Saturday, July 16, 2005

General refuses to discipline guards

The LA Times reported Thursday that Army Major General Geoffrey Miller has refused to discipline the guards responsible for several incidents of prisoner abuse, including the ladies’ underwear episode.

Like I said: military discipline down the shithole.

Corrected Update: Actually, it was the good Major General's superior, Gen. Bantz J. Craddock, who refused to discipline the former commander of interrogation at Gitmo, saying that he (Maj Gen Miller, a notorious torturer) hadn't violated any US policies or laws.

Actually, any way you slice it, nobody's getting disciplined except the two or three "bad apples," and they're just grunts, following orders.

Friday, July 15, 2005

The CIA is not amused

The outrageous act of Karl Rove’s exposure of a CIA officer has the blogosphere in a spin; the left, while abhorring the childishness of Rove’s underhandedness, is still confused about the legality of the situation, which is actually quite straightforward: it is illegal to identify an undercover CIA operative, period. This would include alleging a certain someone is a spy while chatting over cocktails with Drudge or giving up your case officer while your nails are being torn out by sweaty North Korean interrogators: same difference. But liberals generally will go out of their way to try and see the other guy’s side; it’s part of the philosophy of inclusiveness. It also makes them slow to anger.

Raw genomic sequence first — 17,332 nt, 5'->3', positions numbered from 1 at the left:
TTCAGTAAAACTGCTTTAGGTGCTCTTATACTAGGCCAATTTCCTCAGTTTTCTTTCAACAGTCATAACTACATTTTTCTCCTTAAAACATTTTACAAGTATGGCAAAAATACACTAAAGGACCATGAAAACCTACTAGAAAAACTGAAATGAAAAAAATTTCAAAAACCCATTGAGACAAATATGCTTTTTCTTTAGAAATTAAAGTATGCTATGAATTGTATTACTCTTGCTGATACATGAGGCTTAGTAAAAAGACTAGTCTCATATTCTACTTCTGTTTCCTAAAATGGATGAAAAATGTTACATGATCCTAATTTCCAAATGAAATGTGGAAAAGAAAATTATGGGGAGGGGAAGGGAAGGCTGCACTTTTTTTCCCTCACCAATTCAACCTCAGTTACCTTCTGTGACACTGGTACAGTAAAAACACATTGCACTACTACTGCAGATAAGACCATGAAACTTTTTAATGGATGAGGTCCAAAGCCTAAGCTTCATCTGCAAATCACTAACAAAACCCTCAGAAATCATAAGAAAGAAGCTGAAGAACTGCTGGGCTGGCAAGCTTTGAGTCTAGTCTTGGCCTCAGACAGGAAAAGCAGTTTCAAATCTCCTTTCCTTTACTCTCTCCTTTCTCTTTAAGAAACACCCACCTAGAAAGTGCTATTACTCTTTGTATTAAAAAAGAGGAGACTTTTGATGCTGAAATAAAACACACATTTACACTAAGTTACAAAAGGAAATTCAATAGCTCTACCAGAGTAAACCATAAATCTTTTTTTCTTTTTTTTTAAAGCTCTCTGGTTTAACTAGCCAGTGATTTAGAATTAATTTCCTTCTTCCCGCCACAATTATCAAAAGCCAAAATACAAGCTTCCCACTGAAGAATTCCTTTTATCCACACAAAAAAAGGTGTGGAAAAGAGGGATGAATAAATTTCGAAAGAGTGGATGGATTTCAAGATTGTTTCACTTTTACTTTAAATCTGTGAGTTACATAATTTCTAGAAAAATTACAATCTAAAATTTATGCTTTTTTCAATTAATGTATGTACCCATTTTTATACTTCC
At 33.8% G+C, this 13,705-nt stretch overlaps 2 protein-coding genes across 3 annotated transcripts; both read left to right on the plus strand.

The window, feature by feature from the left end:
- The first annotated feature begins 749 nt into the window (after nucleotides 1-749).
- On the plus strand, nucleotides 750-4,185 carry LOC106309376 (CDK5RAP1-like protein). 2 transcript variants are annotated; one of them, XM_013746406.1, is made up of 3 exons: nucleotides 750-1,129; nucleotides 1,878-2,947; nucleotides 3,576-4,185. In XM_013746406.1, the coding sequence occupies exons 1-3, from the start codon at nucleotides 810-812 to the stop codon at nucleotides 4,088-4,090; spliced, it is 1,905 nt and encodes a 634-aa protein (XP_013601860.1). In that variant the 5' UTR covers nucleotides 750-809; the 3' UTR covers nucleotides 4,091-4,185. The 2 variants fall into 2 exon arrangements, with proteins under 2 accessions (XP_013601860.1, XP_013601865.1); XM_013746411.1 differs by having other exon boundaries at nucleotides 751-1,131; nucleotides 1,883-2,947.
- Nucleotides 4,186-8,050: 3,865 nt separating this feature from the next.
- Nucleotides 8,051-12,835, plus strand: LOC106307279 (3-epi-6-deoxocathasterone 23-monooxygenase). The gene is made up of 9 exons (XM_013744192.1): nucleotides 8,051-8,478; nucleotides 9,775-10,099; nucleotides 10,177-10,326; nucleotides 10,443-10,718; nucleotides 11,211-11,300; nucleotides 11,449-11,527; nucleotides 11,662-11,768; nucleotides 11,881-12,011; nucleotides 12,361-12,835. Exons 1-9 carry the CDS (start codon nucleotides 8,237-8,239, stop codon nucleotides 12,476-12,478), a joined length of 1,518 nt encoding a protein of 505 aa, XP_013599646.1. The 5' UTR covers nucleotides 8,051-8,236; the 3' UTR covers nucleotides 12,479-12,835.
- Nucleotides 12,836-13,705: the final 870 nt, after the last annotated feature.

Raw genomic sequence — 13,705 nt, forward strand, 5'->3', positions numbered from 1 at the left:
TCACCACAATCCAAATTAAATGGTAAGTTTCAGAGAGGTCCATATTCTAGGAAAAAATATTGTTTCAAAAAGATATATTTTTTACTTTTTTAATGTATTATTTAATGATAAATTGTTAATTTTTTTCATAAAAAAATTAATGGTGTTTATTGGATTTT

The right, on the other hand, likes to start howling “Get the rope!” at the merest mention of unAmericanism. In the case of Rove, however, because he is one of them, it is suddenly OK to get all mushy and liberal-like and start making excuses: extenuating circumstances, situational ethics, relative morality, whatever. In other words, the conservatives are sounding just like liberals in their momma-like excuses for the step-child’s bad behavior. Hmm.